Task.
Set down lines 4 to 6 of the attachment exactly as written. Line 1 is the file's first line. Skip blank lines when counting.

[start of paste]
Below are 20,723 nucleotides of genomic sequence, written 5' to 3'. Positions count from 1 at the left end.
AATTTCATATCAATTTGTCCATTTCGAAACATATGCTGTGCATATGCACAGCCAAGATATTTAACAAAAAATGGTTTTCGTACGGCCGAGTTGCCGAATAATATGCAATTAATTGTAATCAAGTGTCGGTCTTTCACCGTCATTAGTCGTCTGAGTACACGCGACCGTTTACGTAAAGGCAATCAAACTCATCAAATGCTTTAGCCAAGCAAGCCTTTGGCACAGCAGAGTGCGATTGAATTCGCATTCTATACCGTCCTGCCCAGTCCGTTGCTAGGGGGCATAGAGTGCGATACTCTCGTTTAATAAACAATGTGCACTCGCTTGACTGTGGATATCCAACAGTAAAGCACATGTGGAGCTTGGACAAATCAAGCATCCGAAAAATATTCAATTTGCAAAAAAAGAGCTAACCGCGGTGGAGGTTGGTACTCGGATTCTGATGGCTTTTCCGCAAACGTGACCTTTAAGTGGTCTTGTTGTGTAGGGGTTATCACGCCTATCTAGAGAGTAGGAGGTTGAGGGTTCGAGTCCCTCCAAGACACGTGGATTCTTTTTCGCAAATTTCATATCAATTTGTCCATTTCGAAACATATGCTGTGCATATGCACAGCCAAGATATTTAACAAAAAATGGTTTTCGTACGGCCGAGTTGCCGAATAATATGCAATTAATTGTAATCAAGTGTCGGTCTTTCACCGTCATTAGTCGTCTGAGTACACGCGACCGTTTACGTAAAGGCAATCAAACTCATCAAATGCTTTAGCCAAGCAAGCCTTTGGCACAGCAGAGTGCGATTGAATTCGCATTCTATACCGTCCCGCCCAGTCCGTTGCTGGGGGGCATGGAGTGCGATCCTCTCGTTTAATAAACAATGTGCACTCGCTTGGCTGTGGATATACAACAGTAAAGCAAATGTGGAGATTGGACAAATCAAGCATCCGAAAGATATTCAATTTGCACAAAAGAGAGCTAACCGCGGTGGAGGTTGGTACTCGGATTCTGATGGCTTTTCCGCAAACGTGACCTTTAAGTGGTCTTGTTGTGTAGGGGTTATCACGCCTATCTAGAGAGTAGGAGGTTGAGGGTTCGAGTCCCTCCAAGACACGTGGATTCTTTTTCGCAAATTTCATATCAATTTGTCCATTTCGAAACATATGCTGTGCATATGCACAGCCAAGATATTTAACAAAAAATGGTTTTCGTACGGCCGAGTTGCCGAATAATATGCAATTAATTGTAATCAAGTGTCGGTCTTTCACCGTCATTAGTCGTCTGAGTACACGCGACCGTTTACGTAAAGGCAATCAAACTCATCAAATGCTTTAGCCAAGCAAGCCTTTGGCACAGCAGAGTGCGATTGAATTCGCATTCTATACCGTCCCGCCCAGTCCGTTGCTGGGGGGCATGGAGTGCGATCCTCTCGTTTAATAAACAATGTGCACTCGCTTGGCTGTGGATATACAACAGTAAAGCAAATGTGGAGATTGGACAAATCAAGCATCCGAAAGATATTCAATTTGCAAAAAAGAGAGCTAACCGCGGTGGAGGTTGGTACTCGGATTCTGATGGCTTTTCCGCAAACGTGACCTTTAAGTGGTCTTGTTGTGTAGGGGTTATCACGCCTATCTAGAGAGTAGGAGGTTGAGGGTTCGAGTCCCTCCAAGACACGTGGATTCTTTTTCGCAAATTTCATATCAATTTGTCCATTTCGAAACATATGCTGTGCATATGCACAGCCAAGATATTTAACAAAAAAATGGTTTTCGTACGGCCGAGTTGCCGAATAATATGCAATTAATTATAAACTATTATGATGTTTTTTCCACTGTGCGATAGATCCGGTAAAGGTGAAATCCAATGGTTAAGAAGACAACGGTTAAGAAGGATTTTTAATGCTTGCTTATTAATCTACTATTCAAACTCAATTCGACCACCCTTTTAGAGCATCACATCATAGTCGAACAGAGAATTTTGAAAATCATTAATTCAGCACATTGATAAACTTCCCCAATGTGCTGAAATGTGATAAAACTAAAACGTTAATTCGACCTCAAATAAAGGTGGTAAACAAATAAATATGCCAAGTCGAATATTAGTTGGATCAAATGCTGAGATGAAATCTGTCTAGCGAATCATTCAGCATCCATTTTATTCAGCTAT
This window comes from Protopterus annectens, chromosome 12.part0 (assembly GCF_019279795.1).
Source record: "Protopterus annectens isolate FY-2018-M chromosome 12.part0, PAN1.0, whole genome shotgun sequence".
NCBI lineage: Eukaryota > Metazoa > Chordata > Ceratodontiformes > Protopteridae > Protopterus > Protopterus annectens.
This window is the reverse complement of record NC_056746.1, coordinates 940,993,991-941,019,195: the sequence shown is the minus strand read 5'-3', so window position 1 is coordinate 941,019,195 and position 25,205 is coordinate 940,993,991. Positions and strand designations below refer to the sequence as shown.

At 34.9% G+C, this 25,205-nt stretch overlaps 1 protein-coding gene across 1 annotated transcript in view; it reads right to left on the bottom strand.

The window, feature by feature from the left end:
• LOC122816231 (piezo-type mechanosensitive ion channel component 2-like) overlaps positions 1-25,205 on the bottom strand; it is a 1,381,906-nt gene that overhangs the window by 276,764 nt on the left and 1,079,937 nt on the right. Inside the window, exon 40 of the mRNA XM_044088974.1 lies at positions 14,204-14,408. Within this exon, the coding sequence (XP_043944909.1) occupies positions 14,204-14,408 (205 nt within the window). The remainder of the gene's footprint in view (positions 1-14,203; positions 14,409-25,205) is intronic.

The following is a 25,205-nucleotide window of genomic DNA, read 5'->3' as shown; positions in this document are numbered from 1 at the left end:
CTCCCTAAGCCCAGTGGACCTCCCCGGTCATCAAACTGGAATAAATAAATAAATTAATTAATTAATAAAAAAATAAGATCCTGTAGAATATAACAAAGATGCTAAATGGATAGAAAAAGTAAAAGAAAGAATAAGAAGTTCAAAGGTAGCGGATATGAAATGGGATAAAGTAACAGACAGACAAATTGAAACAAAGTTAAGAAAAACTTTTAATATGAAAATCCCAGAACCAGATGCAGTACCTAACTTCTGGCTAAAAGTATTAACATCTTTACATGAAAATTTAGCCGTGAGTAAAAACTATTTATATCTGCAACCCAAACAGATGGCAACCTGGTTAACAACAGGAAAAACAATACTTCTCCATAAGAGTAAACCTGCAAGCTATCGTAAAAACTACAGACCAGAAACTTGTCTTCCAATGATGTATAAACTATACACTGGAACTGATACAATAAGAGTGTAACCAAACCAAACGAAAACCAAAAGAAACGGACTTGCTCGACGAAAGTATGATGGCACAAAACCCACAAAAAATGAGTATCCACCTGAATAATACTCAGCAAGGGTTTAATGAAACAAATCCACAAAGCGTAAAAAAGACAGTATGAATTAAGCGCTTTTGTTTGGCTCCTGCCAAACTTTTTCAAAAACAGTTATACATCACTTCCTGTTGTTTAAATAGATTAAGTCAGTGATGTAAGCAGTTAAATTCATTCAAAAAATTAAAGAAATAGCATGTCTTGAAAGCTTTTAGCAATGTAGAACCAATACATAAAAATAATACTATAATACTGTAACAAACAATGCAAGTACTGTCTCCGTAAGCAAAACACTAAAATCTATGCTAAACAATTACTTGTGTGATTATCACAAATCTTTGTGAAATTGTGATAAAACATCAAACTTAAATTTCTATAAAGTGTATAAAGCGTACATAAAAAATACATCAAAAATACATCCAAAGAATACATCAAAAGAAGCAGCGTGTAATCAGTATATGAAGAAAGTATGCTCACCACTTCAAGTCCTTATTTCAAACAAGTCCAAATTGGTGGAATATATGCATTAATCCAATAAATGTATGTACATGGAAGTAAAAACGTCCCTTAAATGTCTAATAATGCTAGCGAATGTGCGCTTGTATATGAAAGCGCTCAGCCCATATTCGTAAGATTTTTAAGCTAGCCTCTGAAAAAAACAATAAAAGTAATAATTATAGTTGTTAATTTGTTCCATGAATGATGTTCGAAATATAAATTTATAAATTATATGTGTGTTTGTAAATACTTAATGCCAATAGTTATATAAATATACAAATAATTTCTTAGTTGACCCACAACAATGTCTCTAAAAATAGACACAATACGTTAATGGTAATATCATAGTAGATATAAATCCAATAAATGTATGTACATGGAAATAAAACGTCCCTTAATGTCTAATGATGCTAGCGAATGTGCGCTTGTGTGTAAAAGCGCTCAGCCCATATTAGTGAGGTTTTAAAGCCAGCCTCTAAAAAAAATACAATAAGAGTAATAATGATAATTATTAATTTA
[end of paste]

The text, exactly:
Source record: "Protopterus annectens isolate FY-2018-M chromosome 12.part0, PAN1.0, whole genome shotgun sequence".
NCBI lineage: Eukaryota > Metazoa > Chordata > Ceratodontiformes > Protopteridae > Protopterus > Protopterus annectens.
This window is the reverse complement of record NC_056746.1, coordinates 940,993,991-941,019,195: the sequence shown is the minus strand read 5'-3', so window position 1 is coordinate 941,019,195 and position 25,205 is coordinate 940,993,991. Positions and strand designations below refer to the sequence as shown.